Tragically, for many thousands of acres annually worldwide, that disturbance is fire, used to provide a clean slate for new growth. Instead of using grazing animals which provide an economic return, the land is burned, releasing tons of carbon into the atmosphere needlessly. Of course, closer to home in the West, wildfire is the greatest threat to healthy ranges and grazing is a readily available tool to reduce the fuel load.       

Grazing by hooved ruminants affect the soil surface positively as well. The chipping of soil makes a seedbed, old growth is pushed down as litter to moderate temperatures and slow erosion, and dung and urine are deposited.  

Taking the long view, herbivores’ unique niche provides for other living beings in an ingenious way. Most of the world is like Idaho and has a short growing season. In these climates, herds of herbivores take the bounty of that green season, convert it into muscle (and milk) and make the energy and nutrients produced by plants available to meat eaters the rest of the year.

It’s estimated that 60% of the earth’s landmass is unsuitable for cultivation – a perfect job for ruminants. Alarmingly this land is turning to desert in the U.S. and around the world partially because of the lack of periodic grazing and hoof action. Desertification releases carbon, therefore climate change and degraded landscapes are tightly linked.

Can the modern beef industry do better? Of course. We need to educate ourselves and do all we can to cycle carbon through smart, time-controlled grazing. We need to promote biodiversity in our pastures and refine and rethink the feedlot model.

I suspect I share a similar worldview with the author of the piece in the Times. We both care about our fragile planet. But those who vilify beef walk a dangerous line. We are intimately dependent on natural cycles, despite the breadth of modern technology. Removing a ruminant actively managed by man that can regenerate degraded landscapes is foolhardy.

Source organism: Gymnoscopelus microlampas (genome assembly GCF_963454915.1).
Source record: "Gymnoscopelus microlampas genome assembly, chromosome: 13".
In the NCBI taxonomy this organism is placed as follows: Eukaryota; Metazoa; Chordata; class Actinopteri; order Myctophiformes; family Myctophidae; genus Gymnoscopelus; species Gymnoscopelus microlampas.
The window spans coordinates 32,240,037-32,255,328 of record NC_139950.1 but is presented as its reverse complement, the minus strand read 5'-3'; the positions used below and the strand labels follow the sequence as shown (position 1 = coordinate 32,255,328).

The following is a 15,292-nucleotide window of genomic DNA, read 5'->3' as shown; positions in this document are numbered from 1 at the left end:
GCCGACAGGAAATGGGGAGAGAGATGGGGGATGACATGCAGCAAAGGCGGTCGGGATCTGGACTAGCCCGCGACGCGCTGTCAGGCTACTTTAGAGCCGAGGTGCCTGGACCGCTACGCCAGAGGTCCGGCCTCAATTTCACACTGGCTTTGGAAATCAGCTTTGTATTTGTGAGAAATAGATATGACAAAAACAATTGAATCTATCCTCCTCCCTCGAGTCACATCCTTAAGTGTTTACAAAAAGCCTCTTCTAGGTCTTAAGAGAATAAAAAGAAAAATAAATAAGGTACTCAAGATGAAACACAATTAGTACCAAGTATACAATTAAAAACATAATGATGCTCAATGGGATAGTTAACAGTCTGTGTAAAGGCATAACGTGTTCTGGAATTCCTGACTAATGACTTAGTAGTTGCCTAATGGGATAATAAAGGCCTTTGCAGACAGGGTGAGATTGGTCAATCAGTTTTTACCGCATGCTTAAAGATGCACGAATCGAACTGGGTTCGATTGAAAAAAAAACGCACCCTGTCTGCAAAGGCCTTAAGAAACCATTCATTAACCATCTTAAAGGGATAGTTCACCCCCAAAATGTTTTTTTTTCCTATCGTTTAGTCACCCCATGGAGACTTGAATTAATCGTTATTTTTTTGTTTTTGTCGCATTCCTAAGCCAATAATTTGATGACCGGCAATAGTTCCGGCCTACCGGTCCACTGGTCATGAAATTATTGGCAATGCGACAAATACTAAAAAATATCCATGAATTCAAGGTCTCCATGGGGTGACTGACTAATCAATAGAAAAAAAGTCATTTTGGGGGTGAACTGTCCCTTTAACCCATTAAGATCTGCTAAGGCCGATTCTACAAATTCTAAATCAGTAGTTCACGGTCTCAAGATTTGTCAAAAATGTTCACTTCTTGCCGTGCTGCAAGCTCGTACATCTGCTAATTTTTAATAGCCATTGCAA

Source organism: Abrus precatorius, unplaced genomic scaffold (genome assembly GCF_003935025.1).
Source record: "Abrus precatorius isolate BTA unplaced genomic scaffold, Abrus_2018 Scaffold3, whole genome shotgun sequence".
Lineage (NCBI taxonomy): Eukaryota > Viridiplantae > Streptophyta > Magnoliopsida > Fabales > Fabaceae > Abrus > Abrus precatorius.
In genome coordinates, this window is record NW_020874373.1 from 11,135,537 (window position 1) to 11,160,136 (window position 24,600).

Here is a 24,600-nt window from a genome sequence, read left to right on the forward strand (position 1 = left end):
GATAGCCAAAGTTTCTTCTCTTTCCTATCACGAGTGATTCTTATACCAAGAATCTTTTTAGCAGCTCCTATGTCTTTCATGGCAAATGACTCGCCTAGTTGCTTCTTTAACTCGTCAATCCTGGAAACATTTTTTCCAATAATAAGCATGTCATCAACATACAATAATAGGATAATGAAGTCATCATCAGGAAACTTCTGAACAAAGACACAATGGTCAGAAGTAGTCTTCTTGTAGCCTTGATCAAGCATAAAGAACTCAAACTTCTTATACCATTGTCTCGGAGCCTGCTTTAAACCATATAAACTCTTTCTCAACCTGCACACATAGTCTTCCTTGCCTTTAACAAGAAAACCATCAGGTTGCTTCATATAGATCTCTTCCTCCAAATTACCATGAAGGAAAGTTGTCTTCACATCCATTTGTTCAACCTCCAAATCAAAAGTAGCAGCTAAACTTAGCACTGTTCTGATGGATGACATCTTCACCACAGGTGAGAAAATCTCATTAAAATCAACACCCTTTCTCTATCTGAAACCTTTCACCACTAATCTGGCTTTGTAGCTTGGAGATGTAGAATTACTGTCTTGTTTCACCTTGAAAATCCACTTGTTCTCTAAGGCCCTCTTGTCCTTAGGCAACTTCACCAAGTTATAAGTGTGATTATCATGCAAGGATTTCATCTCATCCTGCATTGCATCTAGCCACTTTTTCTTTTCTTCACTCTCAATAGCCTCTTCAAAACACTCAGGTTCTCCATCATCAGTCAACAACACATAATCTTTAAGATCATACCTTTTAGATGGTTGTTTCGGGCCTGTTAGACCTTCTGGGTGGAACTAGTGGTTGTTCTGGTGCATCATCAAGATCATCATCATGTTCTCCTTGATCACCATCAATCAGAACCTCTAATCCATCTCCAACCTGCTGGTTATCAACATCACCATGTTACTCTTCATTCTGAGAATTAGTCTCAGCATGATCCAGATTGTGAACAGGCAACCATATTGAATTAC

turning what we can't digest into nutritious food

Thursday, April 12, 2018

Wind for Sale

We’ve been pummeled for days by high winds, which get to Mark more than any other weather extreme. For one thing he wears contacts and he’s always fighting his eyes. And a cold wind - which it always is - is hard on calves. Mark is doctoring a few for scours right now. He hasn’t lost any, but it’s only because he monitors them constantly (and luck he tells me). He treats them with liquids and usually after a couple of treatments they’re back to healthy. The constant tending and worrying is stressful. I tell Mark he can’t save every calf, but he doesn’t hear me.  

Feeding the cows their daily ration in the wind is miserable too. Anna and I fed the last two Sundays to give the regular crew a break and oh, how I appreciate that regular crew! Anna had straw drilled into every pore and every crease in her clothing.

Mark has put a million miles on the 4-wheeler this spring. It’s really good for checking cows and for tagging babies. He can park in the midst of the herd, turn off the machine and walk from calf to calf in the quiet, putting a tag in one ear and administering a couple of vitamin/mineral shots with little stress on the calves. He has honed his methods so that the mother cow accepts him and the whole herd stays calm. The 4-wheeler doesn’t need saddled and doesn’t leave him when he dismounts.

That’s all fine and good, but the 4-wheeler will be the death of the saddle horse. Horses need to be ridden just like the ranch wife needs to ride - to be in shape for the long days of trailing cattle ahead. We need to be needed. Mark and I ride a little this time of year, but not enough to get around the 4 head of horses that need ridden. I tell Mark it’s okay. He’s got too much work to do to beat himself up for not checking cattle on a horse. We just need to face facts and figure out how to get the horses handled enough to be safe when we need them. 

Today has a slow motion feel. The grass is green, budding is well under way and my one clump of daffodils is in bloom. But at only 38 degrees we all wait. I saw in my diary that it was 78 degrees on this date last year and we were in a hot-weather frenzy. But for today, 2018, spring is on hold.